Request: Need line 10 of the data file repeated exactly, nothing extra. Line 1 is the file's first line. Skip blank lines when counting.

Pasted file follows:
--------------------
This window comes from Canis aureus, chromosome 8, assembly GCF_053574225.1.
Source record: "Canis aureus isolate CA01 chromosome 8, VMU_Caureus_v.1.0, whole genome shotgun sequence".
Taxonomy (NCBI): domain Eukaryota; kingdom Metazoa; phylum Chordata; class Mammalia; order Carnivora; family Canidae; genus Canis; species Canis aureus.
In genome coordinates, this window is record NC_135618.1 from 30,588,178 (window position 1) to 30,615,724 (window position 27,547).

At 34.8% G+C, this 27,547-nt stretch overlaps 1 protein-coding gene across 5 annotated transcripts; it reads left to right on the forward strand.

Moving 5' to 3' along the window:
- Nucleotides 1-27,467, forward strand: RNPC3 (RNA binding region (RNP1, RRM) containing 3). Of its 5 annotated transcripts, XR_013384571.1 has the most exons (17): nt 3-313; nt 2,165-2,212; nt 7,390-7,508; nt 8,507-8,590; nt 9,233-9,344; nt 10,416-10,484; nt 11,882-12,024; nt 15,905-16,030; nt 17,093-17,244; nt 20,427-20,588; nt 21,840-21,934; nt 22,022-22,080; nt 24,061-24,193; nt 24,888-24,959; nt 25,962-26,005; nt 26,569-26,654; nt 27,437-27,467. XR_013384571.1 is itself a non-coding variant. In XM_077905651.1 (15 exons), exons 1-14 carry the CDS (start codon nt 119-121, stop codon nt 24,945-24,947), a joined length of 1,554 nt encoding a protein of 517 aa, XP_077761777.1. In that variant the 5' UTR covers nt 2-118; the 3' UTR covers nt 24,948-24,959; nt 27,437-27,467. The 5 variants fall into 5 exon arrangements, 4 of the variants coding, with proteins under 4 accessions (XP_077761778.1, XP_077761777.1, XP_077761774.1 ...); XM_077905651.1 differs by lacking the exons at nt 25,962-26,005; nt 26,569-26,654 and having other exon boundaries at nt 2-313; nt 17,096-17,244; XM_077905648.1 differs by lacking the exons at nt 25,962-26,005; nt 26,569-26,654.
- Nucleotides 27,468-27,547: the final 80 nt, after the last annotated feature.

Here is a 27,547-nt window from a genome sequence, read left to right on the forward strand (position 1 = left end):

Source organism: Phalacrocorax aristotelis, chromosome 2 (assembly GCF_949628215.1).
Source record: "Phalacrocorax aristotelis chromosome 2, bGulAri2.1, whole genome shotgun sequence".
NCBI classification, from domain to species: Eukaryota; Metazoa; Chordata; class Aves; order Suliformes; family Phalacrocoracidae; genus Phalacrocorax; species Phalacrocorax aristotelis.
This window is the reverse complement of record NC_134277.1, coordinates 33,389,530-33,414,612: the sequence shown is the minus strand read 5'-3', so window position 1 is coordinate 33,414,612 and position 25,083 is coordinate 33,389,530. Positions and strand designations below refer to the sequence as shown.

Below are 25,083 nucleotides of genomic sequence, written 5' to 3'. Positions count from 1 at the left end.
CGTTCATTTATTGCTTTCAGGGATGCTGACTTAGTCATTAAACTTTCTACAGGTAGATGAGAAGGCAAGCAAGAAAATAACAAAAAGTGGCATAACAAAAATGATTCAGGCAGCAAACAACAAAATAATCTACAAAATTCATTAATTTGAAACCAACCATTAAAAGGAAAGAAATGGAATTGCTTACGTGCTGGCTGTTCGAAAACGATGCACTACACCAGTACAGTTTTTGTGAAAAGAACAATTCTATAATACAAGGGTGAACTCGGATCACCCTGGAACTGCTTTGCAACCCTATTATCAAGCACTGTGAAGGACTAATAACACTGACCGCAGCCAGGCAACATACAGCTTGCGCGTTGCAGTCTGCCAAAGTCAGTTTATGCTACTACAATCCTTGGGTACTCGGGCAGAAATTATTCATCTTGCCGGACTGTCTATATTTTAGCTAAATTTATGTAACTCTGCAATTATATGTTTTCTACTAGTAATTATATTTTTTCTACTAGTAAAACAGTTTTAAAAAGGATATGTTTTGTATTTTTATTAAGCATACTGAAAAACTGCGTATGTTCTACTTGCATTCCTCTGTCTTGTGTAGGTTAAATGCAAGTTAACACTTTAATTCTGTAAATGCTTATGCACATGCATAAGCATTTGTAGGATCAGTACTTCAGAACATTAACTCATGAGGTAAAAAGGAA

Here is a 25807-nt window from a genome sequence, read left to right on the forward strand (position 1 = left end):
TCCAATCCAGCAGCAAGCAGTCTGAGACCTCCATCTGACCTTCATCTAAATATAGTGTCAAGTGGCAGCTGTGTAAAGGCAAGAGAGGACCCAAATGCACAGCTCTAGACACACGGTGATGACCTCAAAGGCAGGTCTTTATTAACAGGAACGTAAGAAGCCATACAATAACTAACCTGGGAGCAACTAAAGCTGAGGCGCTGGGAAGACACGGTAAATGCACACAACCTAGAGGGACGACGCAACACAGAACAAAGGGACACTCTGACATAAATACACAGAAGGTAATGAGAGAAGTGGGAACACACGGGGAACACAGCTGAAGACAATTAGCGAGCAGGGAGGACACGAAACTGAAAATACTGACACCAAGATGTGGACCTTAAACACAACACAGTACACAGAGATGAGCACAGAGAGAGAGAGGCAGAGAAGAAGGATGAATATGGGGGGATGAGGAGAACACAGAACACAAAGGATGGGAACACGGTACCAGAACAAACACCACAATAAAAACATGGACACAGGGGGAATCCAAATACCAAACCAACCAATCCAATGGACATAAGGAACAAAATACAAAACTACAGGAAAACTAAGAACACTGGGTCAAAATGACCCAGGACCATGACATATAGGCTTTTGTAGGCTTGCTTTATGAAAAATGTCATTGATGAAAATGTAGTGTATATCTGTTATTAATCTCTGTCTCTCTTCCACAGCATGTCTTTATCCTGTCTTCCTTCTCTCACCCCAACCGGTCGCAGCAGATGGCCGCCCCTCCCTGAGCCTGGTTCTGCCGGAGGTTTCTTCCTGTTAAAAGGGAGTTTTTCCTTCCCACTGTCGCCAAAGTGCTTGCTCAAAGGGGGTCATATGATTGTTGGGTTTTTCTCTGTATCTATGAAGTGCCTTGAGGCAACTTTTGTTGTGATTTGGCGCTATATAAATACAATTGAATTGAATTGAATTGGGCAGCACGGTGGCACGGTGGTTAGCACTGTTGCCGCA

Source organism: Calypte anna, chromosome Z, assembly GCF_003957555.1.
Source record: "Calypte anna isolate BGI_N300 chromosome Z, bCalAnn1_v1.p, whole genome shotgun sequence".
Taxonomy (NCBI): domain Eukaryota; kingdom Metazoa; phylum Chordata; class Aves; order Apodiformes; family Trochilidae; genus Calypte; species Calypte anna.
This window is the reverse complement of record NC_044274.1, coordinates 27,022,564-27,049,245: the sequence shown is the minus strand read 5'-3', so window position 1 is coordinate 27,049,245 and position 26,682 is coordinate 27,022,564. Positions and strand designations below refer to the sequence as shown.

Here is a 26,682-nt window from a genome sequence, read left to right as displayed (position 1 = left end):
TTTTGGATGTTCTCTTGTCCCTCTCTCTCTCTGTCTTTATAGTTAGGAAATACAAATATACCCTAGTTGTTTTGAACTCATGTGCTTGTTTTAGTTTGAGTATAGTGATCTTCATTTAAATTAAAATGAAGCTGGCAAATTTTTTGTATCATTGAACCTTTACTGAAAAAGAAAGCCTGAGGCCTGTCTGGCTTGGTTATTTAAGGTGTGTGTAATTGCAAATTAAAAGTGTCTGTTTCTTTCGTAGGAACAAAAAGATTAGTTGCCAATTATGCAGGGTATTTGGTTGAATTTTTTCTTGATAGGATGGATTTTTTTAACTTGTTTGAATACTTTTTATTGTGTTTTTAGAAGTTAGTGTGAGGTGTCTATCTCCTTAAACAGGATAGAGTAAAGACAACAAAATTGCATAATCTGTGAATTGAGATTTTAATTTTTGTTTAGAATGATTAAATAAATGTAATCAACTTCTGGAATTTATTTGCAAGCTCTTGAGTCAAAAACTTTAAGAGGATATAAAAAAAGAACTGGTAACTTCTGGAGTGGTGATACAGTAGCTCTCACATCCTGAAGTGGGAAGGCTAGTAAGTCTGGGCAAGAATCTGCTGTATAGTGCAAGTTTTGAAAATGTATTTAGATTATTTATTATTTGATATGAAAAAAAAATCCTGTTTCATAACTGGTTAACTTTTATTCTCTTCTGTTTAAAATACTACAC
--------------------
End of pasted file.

Source organism: Phalacrocorax aristotelis, chromosome 2 (assembly GCF_949628215.1).